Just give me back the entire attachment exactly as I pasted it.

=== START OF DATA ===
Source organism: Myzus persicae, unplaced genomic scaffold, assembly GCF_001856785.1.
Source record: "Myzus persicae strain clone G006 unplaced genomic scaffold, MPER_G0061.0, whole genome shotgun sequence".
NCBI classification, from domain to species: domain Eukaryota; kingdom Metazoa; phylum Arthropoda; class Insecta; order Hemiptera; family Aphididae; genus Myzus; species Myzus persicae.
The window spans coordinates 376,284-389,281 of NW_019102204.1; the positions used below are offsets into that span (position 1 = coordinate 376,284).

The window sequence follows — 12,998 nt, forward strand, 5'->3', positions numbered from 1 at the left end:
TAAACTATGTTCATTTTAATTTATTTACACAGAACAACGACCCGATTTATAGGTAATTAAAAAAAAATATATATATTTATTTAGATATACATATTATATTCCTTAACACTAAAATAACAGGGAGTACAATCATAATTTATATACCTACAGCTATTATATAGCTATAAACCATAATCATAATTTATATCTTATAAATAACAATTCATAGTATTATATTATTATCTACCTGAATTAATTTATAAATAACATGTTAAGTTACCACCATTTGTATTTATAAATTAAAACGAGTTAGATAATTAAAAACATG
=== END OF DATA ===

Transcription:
Source organism: Myzus persicae, unplaced genomic scaffold, assembly GCF_001856785.1.
Source record: "Myzus persicae strain clone G006 unplaced genomic scaffold, MPER_G0061.0, whole genome shotgun sequence".
NCBI classification, from domain to species: domain Eukaryota; kingdom Metazoa; phylum Arthropoda; class Insecta; order Hemiptera; family Aphididae; genus Myzus; species Myzus persicae.
The window spans coordinates 376,284-389,281 of NW_019102204.1; the positions used below are offsets into that span (position 1 = coordinate 376,284).

The window sequence follows — 12,998 nt, forward strand, 5'->3', positions numbered from 1 at the left end:
TAAACTATGTTCATTTTAATTTATTTACACAGAACAACGACCCGATTTATAGGTAATTAAAAAAAAATATATATATTTATTTAGATATACATATTATATTCCTTAACACTAAAATAACAGGGAGTACAATCATAATTTATATACCTACAGCTATTATATAGCTATAAACCATAATCATAATTTATATCTTATAAATAACAATTCATAGTATTATATTATTATCTACCTGAATTAATTTATAAATAACATGTTAAGTTACCACCATTTGTATTTATAAATTAAAACGAGTTAGATAATTAAAAACATG